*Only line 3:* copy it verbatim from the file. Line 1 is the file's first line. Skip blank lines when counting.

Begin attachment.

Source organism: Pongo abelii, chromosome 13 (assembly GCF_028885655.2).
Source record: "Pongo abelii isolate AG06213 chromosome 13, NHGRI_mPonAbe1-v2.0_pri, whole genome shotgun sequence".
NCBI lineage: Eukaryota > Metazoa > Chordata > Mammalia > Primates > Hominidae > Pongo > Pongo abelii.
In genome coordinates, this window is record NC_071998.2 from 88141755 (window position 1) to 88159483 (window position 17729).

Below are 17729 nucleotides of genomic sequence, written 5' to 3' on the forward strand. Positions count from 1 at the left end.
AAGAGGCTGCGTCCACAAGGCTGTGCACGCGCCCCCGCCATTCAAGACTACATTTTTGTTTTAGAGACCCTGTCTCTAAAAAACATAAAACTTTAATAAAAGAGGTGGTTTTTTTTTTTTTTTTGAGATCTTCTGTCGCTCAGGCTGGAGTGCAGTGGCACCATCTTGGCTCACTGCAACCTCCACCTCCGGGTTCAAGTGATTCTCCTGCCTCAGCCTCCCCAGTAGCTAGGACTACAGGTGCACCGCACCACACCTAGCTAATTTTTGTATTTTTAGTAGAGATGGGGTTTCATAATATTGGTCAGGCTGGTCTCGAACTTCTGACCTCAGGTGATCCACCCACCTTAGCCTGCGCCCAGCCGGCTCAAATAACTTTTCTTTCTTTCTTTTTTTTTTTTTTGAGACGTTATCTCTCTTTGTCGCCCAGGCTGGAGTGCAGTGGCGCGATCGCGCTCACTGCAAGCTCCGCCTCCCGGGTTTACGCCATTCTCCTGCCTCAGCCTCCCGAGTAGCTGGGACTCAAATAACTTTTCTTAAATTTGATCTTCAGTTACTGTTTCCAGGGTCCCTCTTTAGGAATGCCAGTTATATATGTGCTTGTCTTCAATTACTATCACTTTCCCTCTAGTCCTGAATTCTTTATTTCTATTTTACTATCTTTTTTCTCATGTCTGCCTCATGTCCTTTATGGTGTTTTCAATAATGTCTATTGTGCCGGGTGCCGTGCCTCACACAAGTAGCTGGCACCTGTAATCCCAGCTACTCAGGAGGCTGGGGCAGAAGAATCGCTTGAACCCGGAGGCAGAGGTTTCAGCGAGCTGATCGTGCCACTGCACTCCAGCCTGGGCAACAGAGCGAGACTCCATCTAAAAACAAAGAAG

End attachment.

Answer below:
NCBI lineage: Eukaryota > Metazoa > Chordata > Mammalia > Primates > Hominidae > Pongo > Pongo abelii.